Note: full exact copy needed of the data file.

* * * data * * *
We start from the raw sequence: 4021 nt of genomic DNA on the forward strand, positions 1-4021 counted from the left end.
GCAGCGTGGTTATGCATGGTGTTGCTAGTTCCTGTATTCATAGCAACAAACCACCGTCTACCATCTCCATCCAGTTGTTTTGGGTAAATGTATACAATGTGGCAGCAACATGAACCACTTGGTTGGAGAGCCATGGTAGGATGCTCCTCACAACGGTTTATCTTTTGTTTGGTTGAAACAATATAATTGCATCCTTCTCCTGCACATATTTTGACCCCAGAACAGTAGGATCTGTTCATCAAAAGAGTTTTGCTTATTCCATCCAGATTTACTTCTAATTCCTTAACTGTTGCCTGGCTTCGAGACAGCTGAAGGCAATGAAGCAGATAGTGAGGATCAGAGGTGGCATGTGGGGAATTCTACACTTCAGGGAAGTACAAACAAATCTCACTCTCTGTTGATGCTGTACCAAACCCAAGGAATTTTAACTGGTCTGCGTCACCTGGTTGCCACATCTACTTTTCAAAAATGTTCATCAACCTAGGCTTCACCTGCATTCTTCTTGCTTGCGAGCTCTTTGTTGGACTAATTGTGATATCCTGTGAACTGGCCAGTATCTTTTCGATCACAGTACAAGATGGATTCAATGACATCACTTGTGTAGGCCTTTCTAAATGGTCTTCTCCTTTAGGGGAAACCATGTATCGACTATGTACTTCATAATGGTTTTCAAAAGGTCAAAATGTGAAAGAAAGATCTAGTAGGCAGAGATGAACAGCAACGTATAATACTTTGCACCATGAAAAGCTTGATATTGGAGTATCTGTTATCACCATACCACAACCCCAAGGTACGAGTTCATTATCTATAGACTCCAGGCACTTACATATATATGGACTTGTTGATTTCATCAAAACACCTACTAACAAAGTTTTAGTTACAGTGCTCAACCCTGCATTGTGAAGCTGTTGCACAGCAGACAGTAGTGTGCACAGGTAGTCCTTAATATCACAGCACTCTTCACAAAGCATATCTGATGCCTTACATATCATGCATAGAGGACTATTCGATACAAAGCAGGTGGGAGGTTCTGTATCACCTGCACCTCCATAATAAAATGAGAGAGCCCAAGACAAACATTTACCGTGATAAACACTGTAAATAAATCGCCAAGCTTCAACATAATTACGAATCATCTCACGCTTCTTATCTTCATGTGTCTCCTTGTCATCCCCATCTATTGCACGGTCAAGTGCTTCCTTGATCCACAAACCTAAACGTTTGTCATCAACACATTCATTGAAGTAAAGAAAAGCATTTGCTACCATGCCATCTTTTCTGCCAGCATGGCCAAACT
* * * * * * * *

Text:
We start from the raw sequence: 4021 nt of genomic DNA on the forward strand, positions 1-4021 counted from the left end.
GCAGCGTGGTTATGCATGGTGTTGCTAGTTCCTGTATTCATAGCAACAAACCACCGTCTACCATCTCCATCCAGTTGTTTTGGGTAAATGTATACAATGTGGCAGCAACATGAACCACTTGGTTGGAGAGCCATGGTAGGATGCTCCTCACAACGGTTTATCTTTTGTTTGGTTGAAACAATATAATTGCATCCTTCTCCTGCACATATTTTGACCCCAGAACAGTAGGATCTGTTCATCAAAAGAGTTTTGCTTATTCCATCCAGATTTACTTCTAATTCCTTAACTGTTGCCTGGCTTCGAGACAGCTGAAGGCAATGAAGCAGATAGTGAGGATCAGAGGTGGCATGTGGGGAATTCTACACTTCAGGGAAGTACAAACAAATCTCACTCTCTGTTGATGCTGTACCAAACCCAAGGAATTTTAACTGGTCTGCGTCACCTGGTTGCCACATCTACTTTTCAAAAATGTTCATCAACCTAGGCTTCACCTGCATTCTTCTTGCTTGCGAGCTCTTTGTTGGACTAATTGTGATATCCTGTGAACTGGCCAGTATCTTTTCGATCACAGTACAAGATGGATTCAATGACATCACTTGTGTAGGCCTTTCTAAATGGTCTTCTCCTTTAGGGGAAACCATGTATCGACTATGTACTTCATAATGGTTTTCAAAAGGTCAAAATGTGAAAGAAAGATCTAGTAGGCAGAGATGAACAGCAACGTATAATACTTTGCACCATGAAAAGCTTGATATTGGAGTATCTGTTATCACCATACCACAACCCCAAGGTACGAGTTCATTATCTATAGACTCCAGGCACTTACATATATATGGACTTGTTGATTTCATCAAAACACCTACTAACAAAGTTTTAGTTACAGTGCTCAACCCTGCATTGTGAAGCTGTTGCACAGCAGACAGTAGTGTGCACAGGTAGTCCTTAATATCACAGCACTCTTCACAAAGCATATCTGATGCCTTACATATCATGCATAGAGGACTATTCGATACAAAGCAGGTGGGAGGTTCTGTATCACCTGCACCTCCATAATAAAATGAGAGAGCCCAAGACAAACATTTACCGTGATAAACACTGTAAATAAATCGCCAAGCTTCAACATAATTACGAATCATCTCACGCTTCTTATCTTCATGTGTCTCCTTGTCATCCCCATCTATTGCACGGTCAAGTGCTTCCTTGATCCACAAACCTAAACGTTTGTCATCAACACATTCATTGAAGTAAAGAAAAGCATTTGCTACCATGCCATCTTTTCTGCCAGCATGGCCAAACT